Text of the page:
Dr. Kelly Grindrod is an Associate Professor in the School of Pharmacy. Dr. Grindrod was a public-facing expert on COVID vaccination and treatment during the pandemic.

Dr. Maura R. Grossman is a Research Professor in the School of Computer Science and the School of Public Health Sciences, an Adjunct Professor at Osgoode Hall Law School of York University, and an affiliate faculty member at the Vector Institute of Artificial Intelligence.

Quantum Nano Centre

Antagonistic Responses Based on Gender and Race in the Academy

We will explore several important topics such as responding to silence arising from gendered harassment and workplace threats of violence; unpacking the public silencing of expertise when Black women engage in anti-racist work; countering the view that teaching about structural inequalities and social injustices is “ideological,” rather than empirically-based; and emphasizing the merits of inclusivity in the classroom and creating learning environments of respect even where differences prevail. There will be time for audience members to engage in a question-and-answer period following the panel presentations.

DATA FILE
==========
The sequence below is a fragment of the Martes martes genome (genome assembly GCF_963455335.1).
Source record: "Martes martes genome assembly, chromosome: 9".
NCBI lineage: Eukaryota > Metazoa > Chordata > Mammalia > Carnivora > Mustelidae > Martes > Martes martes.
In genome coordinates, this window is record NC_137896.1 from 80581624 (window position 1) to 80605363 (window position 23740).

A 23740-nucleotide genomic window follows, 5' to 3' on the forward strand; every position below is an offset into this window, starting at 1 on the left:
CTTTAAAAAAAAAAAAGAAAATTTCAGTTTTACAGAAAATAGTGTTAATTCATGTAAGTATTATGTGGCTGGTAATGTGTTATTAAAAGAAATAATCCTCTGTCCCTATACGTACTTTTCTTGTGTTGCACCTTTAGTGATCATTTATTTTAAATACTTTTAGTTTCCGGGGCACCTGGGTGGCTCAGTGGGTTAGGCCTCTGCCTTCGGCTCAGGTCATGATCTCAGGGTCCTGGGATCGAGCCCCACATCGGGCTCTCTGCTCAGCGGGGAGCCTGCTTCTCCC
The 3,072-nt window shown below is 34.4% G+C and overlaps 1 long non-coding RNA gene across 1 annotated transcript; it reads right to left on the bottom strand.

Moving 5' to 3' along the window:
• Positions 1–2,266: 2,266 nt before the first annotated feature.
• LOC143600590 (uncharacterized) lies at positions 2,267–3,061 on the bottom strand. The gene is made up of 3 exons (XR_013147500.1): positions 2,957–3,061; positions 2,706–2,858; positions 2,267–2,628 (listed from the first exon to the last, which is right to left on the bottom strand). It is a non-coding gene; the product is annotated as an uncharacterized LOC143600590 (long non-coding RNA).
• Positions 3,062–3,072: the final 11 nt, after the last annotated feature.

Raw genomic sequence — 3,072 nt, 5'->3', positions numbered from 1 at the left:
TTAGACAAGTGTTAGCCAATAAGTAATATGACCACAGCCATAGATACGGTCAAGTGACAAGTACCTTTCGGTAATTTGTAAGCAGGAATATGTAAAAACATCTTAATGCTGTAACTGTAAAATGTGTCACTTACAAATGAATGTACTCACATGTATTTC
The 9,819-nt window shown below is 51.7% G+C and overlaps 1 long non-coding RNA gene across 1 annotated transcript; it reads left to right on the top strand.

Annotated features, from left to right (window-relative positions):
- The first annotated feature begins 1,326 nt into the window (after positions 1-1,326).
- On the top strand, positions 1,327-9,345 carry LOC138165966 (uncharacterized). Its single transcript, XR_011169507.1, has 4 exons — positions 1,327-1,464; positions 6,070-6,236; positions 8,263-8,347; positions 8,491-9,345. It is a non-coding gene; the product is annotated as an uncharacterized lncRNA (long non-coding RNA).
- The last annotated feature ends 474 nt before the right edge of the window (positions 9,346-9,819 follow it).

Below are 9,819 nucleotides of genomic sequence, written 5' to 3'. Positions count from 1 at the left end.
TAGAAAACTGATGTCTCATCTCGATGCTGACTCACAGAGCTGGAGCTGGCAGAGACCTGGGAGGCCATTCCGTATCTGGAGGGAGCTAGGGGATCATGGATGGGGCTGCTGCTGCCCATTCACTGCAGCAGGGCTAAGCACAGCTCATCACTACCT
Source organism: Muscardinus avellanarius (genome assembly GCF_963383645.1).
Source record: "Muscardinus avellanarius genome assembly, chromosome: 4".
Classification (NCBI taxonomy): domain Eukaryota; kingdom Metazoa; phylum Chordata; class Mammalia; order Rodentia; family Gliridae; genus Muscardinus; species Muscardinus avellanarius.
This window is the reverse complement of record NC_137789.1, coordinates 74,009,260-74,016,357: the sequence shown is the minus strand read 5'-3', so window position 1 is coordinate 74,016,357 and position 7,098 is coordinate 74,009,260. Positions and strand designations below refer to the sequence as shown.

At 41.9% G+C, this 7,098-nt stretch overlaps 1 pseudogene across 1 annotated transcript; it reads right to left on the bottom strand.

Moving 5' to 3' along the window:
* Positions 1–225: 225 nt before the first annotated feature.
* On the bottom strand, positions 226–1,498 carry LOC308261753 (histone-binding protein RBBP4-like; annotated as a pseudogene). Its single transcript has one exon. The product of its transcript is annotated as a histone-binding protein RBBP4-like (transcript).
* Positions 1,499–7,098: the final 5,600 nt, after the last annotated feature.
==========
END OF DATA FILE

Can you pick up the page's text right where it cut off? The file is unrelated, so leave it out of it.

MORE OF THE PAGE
Event Details

Date: 24 October 2023

Time: 3:00-4:15pm

Location: Quantum-Nano Centre (QNC) – 0101

Event Details: In-person and online

Lead Organizer and Chair: Suzan Ilcan, Special Advisor on Interdisciplinary Research (Professor & University Research Chair, Sociology and Legal Studies)

Moderator: Seçil Dağtaş, Associate Professor, Anthropology

Panel Participants

Dr. Carla Fehr, Associate Professor & Wolfe Chair in Scientific and Technological Literacy, Philosophy

Dr. Laura Mae Lindo, Assistant Professor, Philosophy

Dr. Logan MacDonald,Assistant Professor & Canada Research Chair of Indigenous Art, Fine Arts

Dr. Rashmee Singh, Associate Professor, Sociology and Legal Studies